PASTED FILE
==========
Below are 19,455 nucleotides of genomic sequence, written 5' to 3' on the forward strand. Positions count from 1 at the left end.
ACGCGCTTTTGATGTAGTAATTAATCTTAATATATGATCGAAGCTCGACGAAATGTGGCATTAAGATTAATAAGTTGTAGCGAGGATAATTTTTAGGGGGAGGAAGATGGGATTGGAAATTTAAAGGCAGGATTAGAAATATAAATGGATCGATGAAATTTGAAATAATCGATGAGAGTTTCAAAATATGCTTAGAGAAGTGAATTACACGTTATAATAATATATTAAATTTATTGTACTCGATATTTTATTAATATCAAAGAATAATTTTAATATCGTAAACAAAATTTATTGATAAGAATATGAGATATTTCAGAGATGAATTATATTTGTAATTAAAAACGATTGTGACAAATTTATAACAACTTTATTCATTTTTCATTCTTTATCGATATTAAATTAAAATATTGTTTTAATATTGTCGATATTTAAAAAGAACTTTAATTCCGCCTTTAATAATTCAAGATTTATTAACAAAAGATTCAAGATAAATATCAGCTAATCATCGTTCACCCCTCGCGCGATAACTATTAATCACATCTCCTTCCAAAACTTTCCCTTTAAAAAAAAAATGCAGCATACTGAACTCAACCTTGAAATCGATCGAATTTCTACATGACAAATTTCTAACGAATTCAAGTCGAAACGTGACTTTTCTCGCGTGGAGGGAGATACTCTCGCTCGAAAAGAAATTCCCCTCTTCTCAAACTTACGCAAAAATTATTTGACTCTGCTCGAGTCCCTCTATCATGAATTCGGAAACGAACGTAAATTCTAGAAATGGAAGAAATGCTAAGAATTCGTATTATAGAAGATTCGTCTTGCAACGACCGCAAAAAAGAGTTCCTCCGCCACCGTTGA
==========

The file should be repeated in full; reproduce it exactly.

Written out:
Below are 19,455 nucleotides of genomic sequence, written 5' to 3' on the forward strand. Positions count from 1 at the left end.
ACGCGCTTTTGATGTAGTAATTAATCTTAATATATGATCGAAGCTCGACGAAATGTGGCATTAAGATTAATAAGTTGTAGCGAGGATAATTTTTAGGGGGAGGAAGATGGGATTGGAAATTTAAAGGCAGGATTAGAAATATAAATGGATCGATGAAATTTGAAATAATCGATGAGAGTTTCAAAATATGCTTAGAGAAGTGAATTACACGTTATAATAATATATTAAATTTATTGTACTCGATATTTTATTAATATCAAAGAATAATTTTAATATCGTAAACAAAATTTATTGATAAGAATATGAGATATTTCAGAGATGAATTATATTTGTAATTAAAAACGATTGTGACAAATTTATAACAACTTTATTCATTTTTCATTCTTTATCGATATTAAATTAAAATATTGTTTTAATATTGTCGATATTTAAAAAGAACTTTAATTCCGCCTTTAATAATTCAAGATTTATTAACAAAAGATTCAAGATAAATATCAGCTAATCATCGTTCACCCCTCGCGCGATAACTATTAATCACATCTCCTTCCAAAACTTTCCCTTTAAAAAAAAAATGCAGCATACTGAACTCAACCTTGAAATCGATCGAATTTCTACATGACAAATTTCTAACGAATTCAAGTCGAAACGTGACTTTTCTCGCGTGGAGGGAGATACTCTCGCTCGAAAAGAAATTCCCCTCTTCTCAAACTTACGCAAAAATTATTTGACTCTGCTCGAGTCCCTCTATCATGAATTCGGAAACGAACGTAAATTCTAGAAATGGAAGAAATGCTAAGAATTCGTATTATAGAAGATTCGTCTTGCAACGACCGCAAAAAAGAGTTCCTCCGCCACCGTTGA